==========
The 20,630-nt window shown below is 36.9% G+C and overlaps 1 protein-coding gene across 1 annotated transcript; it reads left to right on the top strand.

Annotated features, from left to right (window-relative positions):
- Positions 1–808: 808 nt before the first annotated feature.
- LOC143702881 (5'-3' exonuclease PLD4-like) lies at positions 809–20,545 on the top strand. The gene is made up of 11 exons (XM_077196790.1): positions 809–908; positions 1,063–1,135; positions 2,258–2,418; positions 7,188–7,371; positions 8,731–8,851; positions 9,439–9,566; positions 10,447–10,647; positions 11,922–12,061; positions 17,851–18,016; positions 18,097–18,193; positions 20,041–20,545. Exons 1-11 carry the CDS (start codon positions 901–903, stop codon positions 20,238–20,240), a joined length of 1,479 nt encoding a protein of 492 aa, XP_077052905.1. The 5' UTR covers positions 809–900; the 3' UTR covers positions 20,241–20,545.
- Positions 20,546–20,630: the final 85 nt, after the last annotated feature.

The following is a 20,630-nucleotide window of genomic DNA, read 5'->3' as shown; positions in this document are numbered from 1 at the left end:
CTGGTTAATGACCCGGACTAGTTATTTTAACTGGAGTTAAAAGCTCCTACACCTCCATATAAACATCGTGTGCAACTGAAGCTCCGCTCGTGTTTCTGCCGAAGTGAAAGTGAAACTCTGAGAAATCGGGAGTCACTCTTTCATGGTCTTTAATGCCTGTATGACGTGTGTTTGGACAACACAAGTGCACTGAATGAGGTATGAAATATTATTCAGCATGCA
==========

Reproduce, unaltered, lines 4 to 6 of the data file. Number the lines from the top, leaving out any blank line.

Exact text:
- LOC143702881 (5'-3' exonuclease PLD4-like) lies at positions 809–20,545 on the top strand. The gene is made up of 11 exons (XM_077196790.1): positions 809–908; positions 1,063–1,135; positions 2,258–2,418; positions 7,188–7,371; positions 8,731–8,851; positions 9,439–9,566; positions 10,447–10,647; positions 11,922–12,061; positions 17,851–18,016; positions 18,097–18,193; positions 20,041–20,545. Exons 1-11 carry the CDS (start codon positions 901–903, stop codon positions 20,238–20,240), a joined length of 1,479 nt encoding a protein of 492 aa, XP_077052905.1. The 5' UTR covers positions 809–900; the 3' UTR covers positions 20,241–20,545.
- Positions 20,546–20,630: the final 85 nt, after the last annotated feature.

The following is a 20,630-nucleotide window of genomic DNA, read 5'->3' as shown; positions in this document are numbered from 1 at the left end: